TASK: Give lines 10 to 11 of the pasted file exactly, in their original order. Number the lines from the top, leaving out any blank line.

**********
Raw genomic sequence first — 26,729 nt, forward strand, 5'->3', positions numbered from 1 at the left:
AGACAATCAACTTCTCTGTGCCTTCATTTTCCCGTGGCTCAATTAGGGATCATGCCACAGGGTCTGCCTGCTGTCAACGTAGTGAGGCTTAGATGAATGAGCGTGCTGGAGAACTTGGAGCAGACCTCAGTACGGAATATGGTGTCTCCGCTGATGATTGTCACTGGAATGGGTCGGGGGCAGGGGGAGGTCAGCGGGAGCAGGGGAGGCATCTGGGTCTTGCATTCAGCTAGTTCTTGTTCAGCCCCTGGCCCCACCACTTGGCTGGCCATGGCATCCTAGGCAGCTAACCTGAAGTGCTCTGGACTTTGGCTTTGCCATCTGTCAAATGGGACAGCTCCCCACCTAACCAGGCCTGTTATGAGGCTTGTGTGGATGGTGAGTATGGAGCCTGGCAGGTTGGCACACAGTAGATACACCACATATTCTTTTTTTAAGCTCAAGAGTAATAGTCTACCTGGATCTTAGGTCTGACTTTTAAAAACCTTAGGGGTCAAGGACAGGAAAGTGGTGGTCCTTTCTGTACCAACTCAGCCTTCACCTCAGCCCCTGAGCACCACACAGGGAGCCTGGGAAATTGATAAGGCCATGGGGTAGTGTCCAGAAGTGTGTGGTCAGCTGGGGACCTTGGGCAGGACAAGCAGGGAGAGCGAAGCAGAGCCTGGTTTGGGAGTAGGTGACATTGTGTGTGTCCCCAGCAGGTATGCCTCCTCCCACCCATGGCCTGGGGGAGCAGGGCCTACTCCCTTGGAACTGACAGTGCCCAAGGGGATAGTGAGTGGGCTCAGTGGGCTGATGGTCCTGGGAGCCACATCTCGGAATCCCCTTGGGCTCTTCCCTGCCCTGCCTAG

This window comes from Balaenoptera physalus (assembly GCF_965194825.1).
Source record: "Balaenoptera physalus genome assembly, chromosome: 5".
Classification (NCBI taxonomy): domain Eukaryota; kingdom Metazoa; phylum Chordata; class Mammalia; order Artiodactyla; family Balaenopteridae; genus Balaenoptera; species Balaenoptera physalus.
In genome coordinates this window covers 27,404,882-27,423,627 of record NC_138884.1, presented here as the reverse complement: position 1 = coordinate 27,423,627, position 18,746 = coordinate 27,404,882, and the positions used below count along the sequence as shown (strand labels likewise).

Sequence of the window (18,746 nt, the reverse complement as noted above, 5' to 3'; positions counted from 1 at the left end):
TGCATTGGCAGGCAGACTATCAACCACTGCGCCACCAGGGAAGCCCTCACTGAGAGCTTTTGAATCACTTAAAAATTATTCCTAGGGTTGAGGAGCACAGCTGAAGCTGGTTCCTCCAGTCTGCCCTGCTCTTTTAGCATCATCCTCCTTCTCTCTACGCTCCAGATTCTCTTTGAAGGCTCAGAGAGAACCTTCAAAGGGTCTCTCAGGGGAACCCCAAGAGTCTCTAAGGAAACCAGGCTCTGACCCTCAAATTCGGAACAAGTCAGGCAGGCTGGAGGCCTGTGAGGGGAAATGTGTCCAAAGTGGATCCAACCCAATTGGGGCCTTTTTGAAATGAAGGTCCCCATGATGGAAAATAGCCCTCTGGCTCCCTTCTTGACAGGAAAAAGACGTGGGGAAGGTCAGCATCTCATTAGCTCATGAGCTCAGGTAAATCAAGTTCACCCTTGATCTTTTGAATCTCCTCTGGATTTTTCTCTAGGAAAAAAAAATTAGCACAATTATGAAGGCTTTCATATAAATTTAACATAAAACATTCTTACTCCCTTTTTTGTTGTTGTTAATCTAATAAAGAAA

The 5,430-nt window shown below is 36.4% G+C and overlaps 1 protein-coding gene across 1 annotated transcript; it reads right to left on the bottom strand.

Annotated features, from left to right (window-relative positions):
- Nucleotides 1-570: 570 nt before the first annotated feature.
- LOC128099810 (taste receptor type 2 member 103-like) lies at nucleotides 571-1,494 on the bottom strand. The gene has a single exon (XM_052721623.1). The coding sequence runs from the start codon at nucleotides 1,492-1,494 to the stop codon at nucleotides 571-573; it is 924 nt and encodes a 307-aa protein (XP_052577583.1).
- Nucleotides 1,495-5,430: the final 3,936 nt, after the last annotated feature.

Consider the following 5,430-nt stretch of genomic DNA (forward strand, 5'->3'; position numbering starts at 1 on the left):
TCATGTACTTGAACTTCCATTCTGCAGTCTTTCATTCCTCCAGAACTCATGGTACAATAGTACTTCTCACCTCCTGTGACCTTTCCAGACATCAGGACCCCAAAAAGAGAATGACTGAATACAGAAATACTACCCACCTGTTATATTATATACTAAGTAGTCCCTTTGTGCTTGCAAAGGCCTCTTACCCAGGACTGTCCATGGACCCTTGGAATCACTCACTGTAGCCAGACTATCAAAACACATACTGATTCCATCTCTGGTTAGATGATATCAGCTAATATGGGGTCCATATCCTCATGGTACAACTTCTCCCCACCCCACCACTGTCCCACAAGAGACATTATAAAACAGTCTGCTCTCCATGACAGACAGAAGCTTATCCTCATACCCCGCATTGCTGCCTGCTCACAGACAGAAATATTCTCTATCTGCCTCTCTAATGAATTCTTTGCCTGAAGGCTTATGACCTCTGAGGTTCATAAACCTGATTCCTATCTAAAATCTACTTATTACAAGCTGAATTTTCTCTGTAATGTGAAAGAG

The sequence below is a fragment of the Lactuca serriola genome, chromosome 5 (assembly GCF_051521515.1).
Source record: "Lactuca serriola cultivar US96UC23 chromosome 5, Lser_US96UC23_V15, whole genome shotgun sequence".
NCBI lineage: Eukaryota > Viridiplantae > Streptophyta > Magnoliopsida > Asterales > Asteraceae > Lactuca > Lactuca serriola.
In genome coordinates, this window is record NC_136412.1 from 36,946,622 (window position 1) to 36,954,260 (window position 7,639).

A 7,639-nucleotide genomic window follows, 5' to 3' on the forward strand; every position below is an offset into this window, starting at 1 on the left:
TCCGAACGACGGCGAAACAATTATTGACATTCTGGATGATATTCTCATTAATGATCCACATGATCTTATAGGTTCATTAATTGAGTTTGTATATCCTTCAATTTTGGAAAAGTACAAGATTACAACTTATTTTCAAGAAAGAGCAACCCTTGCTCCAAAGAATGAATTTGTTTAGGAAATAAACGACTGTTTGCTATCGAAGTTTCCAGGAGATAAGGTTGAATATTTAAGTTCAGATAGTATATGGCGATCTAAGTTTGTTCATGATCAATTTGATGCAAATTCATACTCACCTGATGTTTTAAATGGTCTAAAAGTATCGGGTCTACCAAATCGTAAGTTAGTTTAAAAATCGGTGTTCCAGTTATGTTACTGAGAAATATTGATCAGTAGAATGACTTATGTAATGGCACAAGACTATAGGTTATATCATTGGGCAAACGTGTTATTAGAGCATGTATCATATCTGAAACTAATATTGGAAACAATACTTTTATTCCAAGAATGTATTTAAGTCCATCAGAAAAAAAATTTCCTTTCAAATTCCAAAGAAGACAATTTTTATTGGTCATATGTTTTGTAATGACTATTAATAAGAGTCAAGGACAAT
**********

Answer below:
Annotated features, from left to right (window-relative positions):
- Nucleotides 1-570: 570 nt before the first annotated feature.